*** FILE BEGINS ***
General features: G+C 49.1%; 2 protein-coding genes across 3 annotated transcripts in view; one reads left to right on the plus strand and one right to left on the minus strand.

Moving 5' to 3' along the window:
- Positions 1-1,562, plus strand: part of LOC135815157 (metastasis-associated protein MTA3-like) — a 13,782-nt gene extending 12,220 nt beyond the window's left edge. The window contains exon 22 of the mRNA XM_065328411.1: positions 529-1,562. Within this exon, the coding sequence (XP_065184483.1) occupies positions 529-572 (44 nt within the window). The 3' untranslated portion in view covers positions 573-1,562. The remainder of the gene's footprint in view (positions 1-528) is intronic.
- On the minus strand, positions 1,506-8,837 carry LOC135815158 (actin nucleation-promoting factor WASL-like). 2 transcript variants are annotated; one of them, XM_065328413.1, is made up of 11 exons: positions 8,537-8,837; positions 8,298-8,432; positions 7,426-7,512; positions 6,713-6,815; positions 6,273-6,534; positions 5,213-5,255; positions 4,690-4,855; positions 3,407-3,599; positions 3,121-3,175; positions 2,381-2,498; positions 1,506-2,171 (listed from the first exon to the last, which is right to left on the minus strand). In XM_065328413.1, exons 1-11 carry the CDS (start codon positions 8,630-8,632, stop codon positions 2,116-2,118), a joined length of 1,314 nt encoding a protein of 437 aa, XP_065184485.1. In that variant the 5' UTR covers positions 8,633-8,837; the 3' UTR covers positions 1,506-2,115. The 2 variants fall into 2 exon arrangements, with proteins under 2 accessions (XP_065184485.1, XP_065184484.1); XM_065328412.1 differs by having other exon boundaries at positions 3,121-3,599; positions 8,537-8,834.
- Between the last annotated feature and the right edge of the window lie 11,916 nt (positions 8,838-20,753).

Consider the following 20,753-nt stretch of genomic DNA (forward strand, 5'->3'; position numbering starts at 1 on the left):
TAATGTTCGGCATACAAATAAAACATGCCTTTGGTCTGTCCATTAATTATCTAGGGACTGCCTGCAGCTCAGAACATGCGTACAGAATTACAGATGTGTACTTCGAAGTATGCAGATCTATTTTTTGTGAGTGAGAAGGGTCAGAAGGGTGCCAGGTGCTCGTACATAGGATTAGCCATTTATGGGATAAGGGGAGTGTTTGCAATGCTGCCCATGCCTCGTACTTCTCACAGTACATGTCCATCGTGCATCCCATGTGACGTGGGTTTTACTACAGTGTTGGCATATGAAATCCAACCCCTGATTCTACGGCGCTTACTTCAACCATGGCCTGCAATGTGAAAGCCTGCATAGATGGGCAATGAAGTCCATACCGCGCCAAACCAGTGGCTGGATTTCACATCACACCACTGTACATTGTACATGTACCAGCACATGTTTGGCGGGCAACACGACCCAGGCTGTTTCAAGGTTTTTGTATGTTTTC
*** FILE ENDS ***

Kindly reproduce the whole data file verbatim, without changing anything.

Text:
General features: G+C 49.1%; 2 protein-coding genes across 3 annotated transcripts in view; one reads left to right on the plus strand and one right to left on the minus strand.

Moving 5' to 3' along the window:
- Positions 1-1,562, plus strand: part of LOC135815157 (metastasis-associated protein MTA3-like) — a 13,782-nt gene extending 12,220 nt beyond the window's left edge. The window contains exon 22 of the mRNA XM_065328411.1: positions 529-1,562. Within this exon, the coding sequence (XP_065184483.1) occupies positions 529-572 (44 nt within the window). The 3' untranslated portion in view covers positions 573-1,562. The remainder of the gene's footprint in view (positions 1-528) is intronic.
- On the minus strand, positions 1,506-8,837 carry LOC135815158 (actin nucleation-promoting factor WASL-like). 2 transcript variants are annotated; one of them, XM_065328413.1, is made up of 11 exons: positions 8,537-8,837; positions 8,298-8,432; positions 7,426-7,512; positions 6,713-6,815; positions 6,273-6,534; positions 5,213-5,255; positions 4,690-4,855; positions 3,407-3,599; positions 3,121-3,175; positions 2,381-2,498; positions 1,506-2,171 (listed from the first exon to the last, which is right to left on the minus strand). In XM_065328413.1, exons 1-11 carry the CDS (start codon positions 8,630-8,632, stop codon positions 2,116-2,118), a joined length of 1,314 nt encoding a protein of 437 aa, XP_065184485.1. In that variant the 5' UTR covers positions 8,633-8,837; the 3' UTR covers positions 1,506-2,115. The 2 variants fall into 2 exon arrangements, with proteins under 2 accessions (XP_065184485.1, XP_065184484.1); XM_065328412.1 differs by having other exon boundaries at positions 3,121-3,599; positions 8,537-8,834.
- Between the last annotated feature and the right edge of the window lie 11,916 nt (positions 8,838-20,753).

Consider the following 20,753-nt stretch of genomic DNA (forward strand, 5'->3'; position numbering starts at 1 on the left):
TAATGTTCGGCATACAAATAAAACATGCCTTTGGTCTGTCCATTAATTATCTAGGGACTGCCTGCAGCTCAGAACATGCGTACAGAATTACAGATGTGTACTTCGAAGTATGCAGATCTATTTTTTGTGAGTGAGAAGGGTCAGAAGGGTGCCAGGTGCTCGTACATAGGATTAGCCATTTATGGGATAAGGGGAGTGTTTGCAATGCTGCCCATGCCTCGTACTTCTCACAGTACATGTCCATCGTGCATCCCATGTGACGTGGGTTTTACTACAGTGTTGGCATATGAAATCCAACCCCTGATTCTACGGCGCTTACTTCAACCATGGCCTGCAATGTGAAAGCCTGCATAGATGGGCAATGAAGTCCATACCGCGCCAAACCAGTGGCTGGATTTCACATCACACCACTGTACATTGTACATGTACCAGCACATGTTTGGCGGGCAACACGACCCAGGCTGTTTCAAGGTTTTTGTATGTTTTC